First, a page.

A EBay vendor posted this photo of a woman named Aline or Alene Carberry, and I could not resist unleashing the hounds of research.
Bidding on the “Hot Mamma” photo is currently at $34.50.
I’m sure all the photo archivists in the Brain Trust noticed the studio credit:
Chateau Art Studio, L.A. According to the 1923 Los Angeles city directory (online via the Los Angeles Public Library), Chateau Art Studios was at 213 S. Broadway, Room 328.
The 1923 date is important, because we find this date on the back: 6-6-27.
And the notation “Sat. Preview, P. 2.” Also notice the date in red grease pencil on the photo: 6-4-27. And we find that June 4 fell on a Saturday in 1927.
By now, you must be saying “well just Google Aline/Alene Carberry.” And there’s nothing in any of the online archives I searched. But this is worth pursuing because 1927 is quite early for any sort of ephemera from the Follies, 337 S. Main St.
Here we have it: On Oct. 27, 1927, a campaign to “sweep Main Street clear of questionable shows” resulted in the arrest of 27 women of the “Hot Mamma” show. Police also arrested “12 chorus men, four tattooed women wearing their working clothes and last, but not least, Ill Ill, an untamed tree-climbing South African pygmy” on charges of advertising on the street outside the Dreamland Palace, 539 S. Main. Police charged the “Hot Mamma’s” leading woman, Dorothy Walton, and the manager, T.B. (Tom V.) Dalton. The cast also included Mrs. Robert Whalen, a soubrette, and Dorothy Reeves, an ingenue.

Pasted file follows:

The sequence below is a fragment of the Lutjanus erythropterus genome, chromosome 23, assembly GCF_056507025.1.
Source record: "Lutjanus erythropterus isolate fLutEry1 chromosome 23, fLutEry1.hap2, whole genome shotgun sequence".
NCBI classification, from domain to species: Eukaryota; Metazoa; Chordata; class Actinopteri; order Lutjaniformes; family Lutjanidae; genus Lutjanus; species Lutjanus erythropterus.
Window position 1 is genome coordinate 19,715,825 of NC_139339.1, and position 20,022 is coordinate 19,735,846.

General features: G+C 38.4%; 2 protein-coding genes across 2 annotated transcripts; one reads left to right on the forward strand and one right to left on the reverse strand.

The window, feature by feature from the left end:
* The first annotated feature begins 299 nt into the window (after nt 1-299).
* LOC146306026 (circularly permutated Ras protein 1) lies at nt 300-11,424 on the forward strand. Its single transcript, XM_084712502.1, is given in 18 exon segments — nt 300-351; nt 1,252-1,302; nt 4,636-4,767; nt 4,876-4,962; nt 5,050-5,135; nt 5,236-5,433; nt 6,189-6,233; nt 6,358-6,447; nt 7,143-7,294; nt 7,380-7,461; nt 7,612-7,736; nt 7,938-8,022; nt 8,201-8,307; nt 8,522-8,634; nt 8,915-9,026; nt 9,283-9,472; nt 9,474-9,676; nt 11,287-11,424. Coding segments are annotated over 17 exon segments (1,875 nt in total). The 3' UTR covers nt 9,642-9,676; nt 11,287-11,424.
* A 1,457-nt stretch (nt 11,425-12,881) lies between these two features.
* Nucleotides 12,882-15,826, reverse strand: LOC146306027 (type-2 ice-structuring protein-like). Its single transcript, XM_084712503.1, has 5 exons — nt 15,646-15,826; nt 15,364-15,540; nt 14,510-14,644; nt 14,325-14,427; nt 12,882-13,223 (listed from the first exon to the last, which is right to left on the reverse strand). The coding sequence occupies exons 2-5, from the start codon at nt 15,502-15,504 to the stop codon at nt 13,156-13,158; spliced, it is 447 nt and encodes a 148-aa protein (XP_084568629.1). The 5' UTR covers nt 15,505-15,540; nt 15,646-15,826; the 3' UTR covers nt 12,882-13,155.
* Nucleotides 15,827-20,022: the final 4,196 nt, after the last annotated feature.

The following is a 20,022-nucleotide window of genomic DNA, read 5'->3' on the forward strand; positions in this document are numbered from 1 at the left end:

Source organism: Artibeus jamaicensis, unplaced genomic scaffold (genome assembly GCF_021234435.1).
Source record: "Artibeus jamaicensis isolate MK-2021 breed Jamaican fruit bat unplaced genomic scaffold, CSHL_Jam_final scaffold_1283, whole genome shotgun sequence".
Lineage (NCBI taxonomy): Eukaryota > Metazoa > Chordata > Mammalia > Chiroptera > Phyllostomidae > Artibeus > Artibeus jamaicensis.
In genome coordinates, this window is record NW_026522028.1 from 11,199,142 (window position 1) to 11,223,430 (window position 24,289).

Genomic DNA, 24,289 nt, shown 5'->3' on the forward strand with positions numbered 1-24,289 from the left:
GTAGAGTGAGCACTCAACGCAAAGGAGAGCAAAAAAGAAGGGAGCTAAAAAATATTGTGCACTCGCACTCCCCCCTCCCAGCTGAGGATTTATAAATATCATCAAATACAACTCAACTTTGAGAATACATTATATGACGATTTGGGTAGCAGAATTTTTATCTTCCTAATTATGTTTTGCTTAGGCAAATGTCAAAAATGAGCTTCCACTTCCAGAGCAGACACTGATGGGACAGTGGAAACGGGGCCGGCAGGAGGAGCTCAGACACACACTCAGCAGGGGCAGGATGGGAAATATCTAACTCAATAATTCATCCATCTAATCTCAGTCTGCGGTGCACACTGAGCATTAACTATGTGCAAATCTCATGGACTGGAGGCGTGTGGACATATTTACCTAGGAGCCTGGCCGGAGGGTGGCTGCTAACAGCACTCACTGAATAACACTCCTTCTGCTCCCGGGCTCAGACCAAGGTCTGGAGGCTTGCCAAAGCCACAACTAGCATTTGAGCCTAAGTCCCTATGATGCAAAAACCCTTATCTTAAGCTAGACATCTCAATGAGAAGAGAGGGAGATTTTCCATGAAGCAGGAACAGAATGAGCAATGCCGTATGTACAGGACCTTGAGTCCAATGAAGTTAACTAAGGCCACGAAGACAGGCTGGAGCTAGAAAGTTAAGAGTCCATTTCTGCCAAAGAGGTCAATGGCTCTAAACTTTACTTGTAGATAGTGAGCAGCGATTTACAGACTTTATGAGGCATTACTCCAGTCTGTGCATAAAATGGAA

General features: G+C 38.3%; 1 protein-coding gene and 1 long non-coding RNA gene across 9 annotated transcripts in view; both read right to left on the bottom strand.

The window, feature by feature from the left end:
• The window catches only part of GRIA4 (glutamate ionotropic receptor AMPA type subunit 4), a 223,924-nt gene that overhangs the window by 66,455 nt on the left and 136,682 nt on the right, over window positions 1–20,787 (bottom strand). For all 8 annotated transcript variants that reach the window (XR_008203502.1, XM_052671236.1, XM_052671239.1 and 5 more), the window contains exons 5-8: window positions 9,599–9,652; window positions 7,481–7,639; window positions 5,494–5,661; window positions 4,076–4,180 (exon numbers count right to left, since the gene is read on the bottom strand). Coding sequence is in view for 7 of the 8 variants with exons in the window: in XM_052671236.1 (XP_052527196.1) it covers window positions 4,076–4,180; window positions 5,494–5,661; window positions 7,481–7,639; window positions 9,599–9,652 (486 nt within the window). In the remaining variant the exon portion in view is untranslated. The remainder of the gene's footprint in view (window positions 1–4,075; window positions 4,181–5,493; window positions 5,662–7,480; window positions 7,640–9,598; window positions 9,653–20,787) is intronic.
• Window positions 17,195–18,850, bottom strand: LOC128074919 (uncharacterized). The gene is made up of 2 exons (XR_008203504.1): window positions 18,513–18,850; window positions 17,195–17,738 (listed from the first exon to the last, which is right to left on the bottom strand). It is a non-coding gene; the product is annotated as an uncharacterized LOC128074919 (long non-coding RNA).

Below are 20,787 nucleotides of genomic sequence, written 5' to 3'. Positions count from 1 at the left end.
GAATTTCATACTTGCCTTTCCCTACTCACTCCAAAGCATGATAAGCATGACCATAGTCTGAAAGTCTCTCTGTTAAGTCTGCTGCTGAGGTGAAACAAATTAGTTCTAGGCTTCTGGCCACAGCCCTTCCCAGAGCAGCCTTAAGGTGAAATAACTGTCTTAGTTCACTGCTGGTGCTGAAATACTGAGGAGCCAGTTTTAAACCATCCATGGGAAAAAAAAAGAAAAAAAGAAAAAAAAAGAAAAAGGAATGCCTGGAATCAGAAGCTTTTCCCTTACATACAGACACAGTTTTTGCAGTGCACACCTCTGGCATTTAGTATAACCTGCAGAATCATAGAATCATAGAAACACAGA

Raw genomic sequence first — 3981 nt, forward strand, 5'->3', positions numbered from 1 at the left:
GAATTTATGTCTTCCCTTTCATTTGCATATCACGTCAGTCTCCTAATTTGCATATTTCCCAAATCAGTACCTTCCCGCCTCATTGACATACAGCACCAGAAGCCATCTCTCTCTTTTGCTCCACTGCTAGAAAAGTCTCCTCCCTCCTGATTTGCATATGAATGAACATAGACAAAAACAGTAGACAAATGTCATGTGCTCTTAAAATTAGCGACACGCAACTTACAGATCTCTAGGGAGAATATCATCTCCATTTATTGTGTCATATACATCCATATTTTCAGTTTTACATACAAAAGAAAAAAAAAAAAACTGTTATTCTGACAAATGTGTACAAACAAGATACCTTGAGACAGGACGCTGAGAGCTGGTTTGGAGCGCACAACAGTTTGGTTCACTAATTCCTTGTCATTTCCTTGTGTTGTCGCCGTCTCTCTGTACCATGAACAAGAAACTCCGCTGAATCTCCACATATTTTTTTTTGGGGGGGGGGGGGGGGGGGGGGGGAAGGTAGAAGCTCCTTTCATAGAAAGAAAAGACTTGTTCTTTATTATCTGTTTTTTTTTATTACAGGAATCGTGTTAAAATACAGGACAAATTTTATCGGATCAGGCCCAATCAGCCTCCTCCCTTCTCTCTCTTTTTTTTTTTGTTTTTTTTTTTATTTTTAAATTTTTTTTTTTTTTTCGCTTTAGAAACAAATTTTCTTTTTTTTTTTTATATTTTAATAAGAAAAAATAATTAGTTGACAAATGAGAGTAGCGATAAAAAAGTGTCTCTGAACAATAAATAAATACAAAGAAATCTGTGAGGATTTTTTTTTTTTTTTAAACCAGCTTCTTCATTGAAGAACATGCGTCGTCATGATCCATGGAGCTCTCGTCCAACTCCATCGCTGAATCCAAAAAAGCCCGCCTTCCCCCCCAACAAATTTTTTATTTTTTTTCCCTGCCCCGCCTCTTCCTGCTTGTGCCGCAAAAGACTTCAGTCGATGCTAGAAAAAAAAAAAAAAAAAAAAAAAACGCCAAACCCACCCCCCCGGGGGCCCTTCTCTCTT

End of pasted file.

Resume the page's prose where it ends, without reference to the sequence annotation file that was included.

A Nov. 6, 1927, item in The Times noted a new show at the Follies, “Sugar Babies, “a performance of melody and mirth,” with comics Bud Dameron and Harry Graves, and a trio of Dorothy Walton, Miss Reeves and Rexina Dare performing “snappy song and dance numbers.”
“Reb Spike’s jazz colored orchestra will add materially to the program as usual, with Helena Justa, Struggin’ Gus Jones and Charlie Hart,” The Times said.
Meanwhile, the trial of the cast bogged down during jury selection, when each prospective juror was asked “Are you a member of any church?” Several Los Angeles ministers, including “Fighting” Bob Shuler, were called to testify. Shuler, who took notes during the performance, said it was “the most lewd and indecent performance he had ever witnessed.”
On Dec. 9, 1927, the Judge Frederickson sentenced four “Hot Papas” to 150 days in jail and $500 fines over the show. The women in the chorus were found not guilty.
Sentencing Tom V. Dalton, Robert Whalen, Charles B. Dameron and Harry Graves, Frederickson said: “It is my clearly defined duty to impose the severest sentence possible upon these defendants in order that such performances will not continue in this city. Certainly the dances staged with their help were not artistic as claimed by them. The defendants have had a fair and unbiased trial and convicted of a most serious offense to society.” The defense said it would seek an appeal of the men’s sentences.
On Dec. 16, 1927, The Times reported that the prosecution asked that vagrancy charges be dropped against the women because pursuing the case would be a waste of money.
And in May 1928, a panel of Superior Court judges declared the city ordinance against “obscene, indecent and lewd plays” unconstitutional.